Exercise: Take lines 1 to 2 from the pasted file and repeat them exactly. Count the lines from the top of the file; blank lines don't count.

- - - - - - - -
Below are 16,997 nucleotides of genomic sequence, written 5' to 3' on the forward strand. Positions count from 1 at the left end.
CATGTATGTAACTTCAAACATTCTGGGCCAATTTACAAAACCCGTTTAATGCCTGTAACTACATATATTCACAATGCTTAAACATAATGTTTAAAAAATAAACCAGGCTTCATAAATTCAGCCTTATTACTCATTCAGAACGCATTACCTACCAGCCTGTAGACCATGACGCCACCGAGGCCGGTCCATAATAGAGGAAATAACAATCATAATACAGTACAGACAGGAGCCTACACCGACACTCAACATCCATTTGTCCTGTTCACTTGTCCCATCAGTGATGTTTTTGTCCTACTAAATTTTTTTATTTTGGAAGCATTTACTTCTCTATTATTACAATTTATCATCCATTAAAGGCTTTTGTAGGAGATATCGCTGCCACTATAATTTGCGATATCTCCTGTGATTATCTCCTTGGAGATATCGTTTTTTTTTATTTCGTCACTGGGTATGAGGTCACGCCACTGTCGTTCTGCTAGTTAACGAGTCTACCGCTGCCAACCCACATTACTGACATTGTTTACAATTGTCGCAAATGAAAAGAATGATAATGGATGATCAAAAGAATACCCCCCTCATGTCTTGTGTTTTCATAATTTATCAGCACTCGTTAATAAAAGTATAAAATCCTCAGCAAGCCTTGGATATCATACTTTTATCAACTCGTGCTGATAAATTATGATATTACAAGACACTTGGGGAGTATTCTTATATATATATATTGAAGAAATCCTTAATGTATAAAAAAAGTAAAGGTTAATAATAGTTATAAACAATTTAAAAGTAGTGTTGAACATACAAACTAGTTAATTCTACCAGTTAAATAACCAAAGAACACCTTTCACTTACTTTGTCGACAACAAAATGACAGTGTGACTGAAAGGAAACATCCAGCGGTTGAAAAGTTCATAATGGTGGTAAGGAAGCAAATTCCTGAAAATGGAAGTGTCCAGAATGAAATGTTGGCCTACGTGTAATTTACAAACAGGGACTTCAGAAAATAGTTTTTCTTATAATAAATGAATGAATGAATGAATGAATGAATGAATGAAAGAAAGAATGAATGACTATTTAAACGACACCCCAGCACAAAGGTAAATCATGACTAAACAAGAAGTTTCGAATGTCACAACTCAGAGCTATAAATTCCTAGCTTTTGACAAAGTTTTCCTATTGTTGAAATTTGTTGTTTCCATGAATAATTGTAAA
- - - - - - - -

Below are 16,997 nucleotides of genomic sequence, written 5' to 3' on the forward strand. Positions count from 1 at the left end.
CATGTATGTAACTTCAAACATTCTGGGCCAATTTACAAAACCCGTTTAATGCCTGTAACTACATATATTCACAATGCTTAAACATAATGTTTAAAAAATAAACCAGGCTTCATAAATTCAGCCTTATTACTCATTCAGAACGCATTACCTACCAGCCTGTAGACCATGACGCCACCGAGGCCGGTCCATAATAGAGGAAATAACAATCATAATACAGTACAGACAGGAGCCTACACCGACACTCAACATCCATTTGTCCTGTTCACTTGTCCCATCAGTGATGTTTTTGTCCTACTAAATTTTTTTATTTTGGAAGCATTTACTTCTCTATTATTACAATTTATCATCCATTAAAGGCTTTTGTAGGAGATATCGCTGCCACTATAATTTGCGATATCTCCTGTGATTATCTCCTTGGAGATATCGTTTTTTTTTATTTCGTCACTGGGTATGAGGTCACGCCACTGTCGTTCTGCTAGTTAACGAGTCTACCGCTGCCAACCCACATTACTGACATTGTTTACAATTGTCGCAAATGAAAAGAATGATAATGGATGATCAAAAGAATACCCCCCTCATGTCTTGTGTTTTCATAATTTATCAGCACTCGTTAATAAAAGTATAAAATCCTCAGCAAGCCTTGGATATCATACTTTTATCAACTCGTGCTGATAAATTATGATATTACAAGACACTTGGGGAGTATTCTTATATATATATATTGAAGAAATCCTTAATGTATAAAAAAAGTAAAGGTTAATAATAGTTATAAACAATTTAAAAGTAGTGTTGAACATACAAACTAGTTAATTCTACCAGTTAAATAACCAAAGAACACCTTTCACTTACTTTGTCGACAACAAAATGACAGTGTGACTGAAAGGAAACATCCAGCGGTTGAAAAGTTCATAATGGTGGTAAGGAAGCAAATTCCTGAAAATGGAAGTGTCCAGAATGAAATGTTGGCCTACGTGTAATTTACAAACAGGGACTTCAGAAAATAGTTTTTCTTATAATAAATGAATGAATGAATGAATGAATGAATGAATGAAAGAAAGAATGAATGACTATTTAAACGACACCCCAGCACAAAGGTAAATCATGACTAAACAAGAAGTTTCGAATGTCACAACTCAGAGCTATAAATTCCTAGCTTTTGACAAAGTTTTCCTATTGTTGAAATTTGTTGTTTCCATGAATAATTGTAAA